Texas Oil Regulator Says Customs And Border Protection Proposal Would Harm Industry

Could Homeland Security slow down the oil industry?

A Texas oil and gas regulator thinks so. He says a proposal from Customs and Border Protection (CBP) could get in the way of offshore drilling.

CBP wants to rethink how it interprets part of a law called the “Jones Act.” It basically requires ships conducting business along the coast to be American ships, meaning American-made.

For decades, the government has allowed certain ships to be exempt from the law, but a proposal from CBP issued in the last few days of the Obama Administration would crack down on the leniency. More ships in the gulf would have to be U.S. ships.

Texas Railroad Commissioner Ryan Sitton says that would be a big cost for oil companies that use cheaper foreign ships, a cost they couldn’t immediately absorb.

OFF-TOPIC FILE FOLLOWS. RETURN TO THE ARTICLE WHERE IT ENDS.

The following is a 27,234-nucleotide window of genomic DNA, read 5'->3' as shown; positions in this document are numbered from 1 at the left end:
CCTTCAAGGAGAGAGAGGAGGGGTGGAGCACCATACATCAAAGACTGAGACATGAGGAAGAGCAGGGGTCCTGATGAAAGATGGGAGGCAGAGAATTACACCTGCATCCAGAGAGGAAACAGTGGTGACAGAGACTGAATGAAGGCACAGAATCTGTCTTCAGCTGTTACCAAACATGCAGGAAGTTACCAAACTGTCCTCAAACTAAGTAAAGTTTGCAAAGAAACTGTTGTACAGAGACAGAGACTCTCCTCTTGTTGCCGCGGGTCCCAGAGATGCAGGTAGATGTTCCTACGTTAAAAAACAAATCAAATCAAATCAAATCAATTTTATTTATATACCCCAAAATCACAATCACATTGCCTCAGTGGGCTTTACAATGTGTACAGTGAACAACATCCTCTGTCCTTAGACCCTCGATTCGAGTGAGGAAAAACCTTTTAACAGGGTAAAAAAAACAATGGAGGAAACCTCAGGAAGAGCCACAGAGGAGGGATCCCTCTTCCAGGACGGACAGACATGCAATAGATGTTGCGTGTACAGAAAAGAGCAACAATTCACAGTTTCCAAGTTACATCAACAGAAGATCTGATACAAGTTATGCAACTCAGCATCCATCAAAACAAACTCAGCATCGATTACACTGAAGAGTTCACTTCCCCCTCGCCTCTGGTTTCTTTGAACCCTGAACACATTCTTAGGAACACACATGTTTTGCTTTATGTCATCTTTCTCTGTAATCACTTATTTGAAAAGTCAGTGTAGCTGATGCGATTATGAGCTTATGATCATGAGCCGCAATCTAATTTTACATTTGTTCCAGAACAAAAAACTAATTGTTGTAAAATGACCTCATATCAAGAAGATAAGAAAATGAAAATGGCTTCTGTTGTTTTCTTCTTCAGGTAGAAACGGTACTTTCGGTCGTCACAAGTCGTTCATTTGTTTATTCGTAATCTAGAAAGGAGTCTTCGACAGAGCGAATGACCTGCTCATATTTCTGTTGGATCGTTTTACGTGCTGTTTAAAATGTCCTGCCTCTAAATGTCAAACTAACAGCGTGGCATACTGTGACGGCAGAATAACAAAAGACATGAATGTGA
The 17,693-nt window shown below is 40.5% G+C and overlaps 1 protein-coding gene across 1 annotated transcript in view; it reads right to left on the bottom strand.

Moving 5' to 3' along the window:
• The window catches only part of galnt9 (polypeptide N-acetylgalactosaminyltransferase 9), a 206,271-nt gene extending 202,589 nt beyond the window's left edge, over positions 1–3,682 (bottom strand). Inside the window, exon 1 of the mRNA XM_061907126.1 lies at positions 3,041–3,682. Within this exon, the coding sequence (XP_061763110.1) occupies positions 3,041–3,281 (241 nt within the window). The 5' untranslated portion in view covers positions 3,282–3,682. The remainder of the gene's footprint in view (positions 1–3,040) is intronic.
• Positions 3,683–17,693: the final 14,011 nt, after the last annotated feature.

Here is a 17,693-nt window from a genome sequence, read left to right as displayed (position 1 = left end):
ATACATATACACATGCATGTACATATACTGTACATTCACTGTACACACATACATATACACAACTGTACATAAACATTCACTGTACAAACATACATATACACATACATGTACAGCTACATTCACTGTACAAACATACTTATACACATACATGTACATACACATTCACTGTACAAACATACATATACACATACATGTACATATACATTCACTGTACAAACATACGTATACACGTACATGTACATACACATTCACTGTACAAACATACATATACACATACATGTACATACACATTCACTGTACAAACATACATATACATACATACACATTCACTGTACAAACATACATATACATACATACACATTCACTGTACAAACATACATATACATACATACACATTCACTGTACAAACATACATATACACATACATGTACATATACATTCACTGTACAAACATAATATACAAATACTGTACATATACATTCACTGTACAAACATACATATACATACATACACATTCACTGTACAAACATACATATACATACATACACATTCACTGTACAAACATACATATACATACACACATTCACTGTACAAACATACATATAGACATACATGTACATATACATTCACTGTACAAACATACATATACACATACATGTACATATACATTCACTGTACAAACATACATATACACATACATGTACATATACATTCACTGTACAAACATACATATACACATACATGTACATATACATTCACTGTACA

“So you’re gonna cut off some of the markets because they can’t afford to transport the product,” he says, adding that there just aren’t enough American ships in the gulf to keep the oil business humming.

“And even if you went and ordered them all today, we’re talking years to get them all built and manufactured.”

Sitton wants the proposal withdrawn, as does the energy industry. But ship builders love it. They describe it as an America-first policy that would support American jobs.

Which puts the Trump Administration in a tricky spot. They have until mid-May to decide whether to prioritize energy development or American manufacturing, big Trump talking points that are seemingly at odds in this situation.

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